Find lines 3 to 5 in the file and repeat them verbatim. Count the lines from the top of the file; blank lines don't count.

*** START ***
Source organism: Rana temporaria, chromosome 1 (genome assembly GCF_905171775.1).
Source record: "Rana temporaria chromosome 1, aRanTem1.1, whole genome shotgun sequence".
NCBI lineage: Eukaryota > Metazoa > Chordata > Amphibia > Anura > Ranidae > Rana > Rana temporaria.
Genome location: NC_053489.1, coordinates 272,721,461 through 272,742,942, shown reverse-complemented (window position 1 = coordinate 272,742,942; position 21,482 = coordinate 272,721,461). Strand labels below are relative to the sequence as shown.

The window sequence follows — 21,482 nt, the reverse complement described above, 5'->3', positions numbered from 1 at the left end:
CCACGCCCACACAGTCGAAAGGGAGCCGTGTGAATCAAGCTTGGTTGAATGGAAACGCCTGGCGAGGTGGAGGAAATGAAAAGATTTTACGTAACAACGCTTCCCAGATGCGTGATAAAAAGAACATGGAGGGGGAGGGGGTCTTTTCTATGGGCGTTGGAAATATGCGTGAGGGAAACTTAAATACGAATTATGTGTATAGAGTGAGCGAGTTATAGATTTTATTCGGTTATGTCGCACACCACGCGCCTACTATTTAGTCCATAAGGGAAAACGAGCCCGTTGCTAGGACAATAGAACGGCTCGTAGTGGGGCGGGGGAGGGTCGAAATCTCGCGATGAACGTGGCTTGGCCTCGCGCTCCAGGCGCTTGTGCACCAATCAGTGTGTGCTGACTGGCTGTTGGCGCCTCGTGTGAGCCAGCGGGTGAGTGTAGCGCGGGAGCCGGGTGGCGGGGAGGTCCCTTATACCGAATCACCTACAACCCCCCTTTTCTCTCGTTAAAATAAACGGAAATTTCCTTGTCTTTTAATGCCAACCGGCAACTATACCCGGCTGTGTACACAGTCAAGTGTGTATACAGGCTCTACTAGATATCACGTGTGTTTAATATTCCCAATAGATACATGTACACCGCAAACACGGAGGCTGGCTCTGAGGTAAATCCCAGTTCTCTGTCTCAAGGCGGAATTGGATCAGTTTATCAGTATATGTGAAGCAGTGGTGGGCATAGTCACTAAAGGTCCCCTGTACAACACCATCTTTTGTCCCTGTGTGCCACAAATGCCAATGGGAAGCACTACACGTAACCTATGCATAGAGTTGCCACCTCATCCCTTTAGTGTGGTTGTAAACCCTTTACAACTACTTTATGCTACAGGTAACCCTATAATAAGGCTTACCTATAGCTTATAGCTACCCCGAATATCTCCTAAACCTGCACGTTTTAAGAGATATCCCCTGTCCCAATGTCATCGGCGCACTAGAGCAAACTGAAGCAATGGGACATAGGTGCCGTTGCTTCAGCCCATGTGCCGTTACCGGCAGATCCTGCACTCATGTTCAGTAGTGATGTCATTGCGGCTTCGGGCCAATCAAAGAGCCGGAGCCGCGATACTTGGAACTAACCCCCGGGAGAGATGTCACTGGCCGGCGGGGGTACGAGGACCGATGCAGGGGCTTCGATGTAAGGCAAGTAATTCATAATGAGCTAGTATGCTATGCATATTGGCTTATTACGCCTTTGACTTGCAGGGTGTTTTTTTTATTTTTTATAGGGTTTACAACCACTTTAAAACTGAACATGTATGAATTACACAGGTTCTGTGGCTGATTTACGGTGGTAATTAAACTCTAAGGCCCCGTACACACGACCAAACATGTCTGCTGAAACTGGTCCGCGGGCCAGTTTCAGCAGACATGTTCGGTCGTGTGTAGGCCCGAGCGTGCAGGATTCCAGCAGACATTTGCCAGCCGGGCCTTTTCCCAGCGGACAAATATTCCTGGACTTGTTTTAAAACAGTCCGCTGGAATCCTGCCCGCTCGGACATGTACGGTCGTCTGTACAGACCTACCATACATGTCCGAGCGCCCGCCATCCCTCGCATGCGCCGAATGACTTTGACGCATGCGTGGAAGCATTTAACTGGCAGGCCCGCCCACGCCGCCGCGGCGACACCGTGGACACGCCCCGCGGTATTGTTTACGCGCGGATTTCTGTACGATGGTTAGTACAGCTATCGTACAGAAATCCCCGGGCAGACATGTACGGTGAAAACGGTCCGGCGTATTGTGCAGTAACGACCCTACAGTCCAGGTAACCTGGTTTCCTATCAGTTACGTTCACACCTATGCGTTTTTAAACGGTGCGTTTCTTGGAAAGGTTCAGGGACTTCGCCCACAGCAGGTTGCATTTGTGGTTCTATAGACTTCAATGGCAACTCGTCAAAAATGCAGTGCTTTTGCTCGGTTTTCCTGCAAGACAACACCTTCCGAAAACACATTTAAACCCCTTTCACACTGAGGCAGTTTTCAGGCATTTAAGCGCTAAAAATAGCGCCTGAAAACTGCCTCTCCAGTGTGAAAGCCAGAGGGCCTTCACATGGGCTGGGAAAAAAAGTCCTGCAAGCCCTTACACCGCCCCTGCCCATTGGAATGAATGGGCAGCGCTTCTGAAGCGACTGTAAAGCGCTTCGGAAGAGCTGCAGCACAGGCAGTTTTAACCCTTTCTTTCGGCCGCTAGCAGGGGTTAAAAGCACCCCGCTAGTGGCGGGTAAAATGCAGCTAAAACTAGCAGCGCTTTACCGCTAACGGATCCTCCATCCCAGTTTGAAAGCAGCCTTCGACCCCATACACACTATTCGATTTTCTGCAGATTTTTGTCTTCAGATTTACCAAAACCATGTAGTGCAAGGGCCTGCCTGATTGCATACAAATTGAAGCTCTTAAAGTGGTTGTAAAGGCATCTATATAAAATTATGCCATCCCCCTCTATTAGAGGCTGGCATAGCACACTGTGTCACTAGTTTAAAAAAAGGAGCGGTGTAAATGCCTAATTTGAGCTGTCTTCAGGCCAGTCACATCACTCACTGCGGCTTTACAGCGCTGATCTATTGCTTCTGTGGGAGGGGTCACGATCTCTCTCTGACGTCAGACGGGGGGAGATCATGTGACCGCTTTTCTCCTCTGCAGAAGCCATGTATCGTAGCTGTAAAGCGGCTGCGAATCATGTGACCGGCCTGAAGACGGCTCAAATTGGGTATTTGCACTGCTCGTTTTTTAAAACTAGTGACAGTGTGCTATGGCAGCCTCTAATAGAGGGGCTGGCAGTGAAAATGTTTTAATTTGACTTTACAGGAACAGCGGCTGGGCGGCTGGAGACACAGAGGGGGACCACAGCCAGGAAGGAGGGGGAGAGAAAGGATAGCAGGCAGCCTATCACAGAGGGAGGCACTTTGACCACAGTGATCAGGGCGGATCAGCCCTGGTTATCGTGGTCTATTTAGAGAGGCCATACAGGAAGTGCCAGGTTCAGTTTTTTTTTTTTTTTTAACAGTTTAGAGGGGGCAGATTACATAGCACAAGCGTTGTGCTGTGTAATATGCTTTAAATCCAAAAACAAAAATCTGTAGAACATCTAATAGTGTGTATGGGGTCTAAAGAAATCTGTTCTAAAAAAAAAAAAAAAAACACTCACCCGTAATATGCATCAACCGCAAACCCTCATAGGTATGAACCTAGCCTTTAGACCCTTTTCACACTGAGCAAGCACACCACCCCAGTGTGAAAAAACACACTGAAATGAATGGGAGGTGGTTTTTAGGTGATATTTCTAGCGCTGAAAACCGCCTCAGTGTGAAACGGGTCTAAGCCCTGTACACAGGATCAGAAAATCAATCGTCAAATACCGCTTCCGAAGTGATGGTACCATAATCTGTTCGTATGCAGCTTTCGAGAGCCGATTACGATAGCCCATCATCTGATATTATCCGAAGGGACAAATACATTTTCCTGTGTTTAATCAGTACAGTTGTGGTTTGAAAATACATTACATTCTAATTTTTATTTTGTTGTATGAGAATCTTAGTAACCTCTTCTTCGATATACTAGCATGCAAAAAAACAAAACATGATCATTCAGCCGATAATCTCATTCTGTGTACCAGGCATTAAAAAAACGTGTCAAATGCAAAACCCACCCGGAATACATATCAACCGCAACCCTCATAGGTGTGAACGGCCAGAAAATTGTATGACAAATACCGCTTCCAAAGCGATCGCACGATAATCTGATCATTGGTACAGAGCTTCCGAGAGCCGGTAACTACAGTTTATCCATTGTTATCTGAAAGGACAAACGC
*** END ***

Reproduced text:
NCBI lineage: Eukaryota > Metazoa > Chordata > Amphibia > Anura > Ranidae > Rana > Rana temporaria.
Genome location: NC_053489.1, coordinates 272,721,461 through 272,742,942, shown reverse-complemented (window position 1 = coordinate 272,742,942; position 21,482 = coordinate 272,721,461). Strand labels below are relative to the sequence as shown.

The window sequence follows — 21,482 nt, the reverse complement described above, 5'->3', positions numbered from 1 at the left end: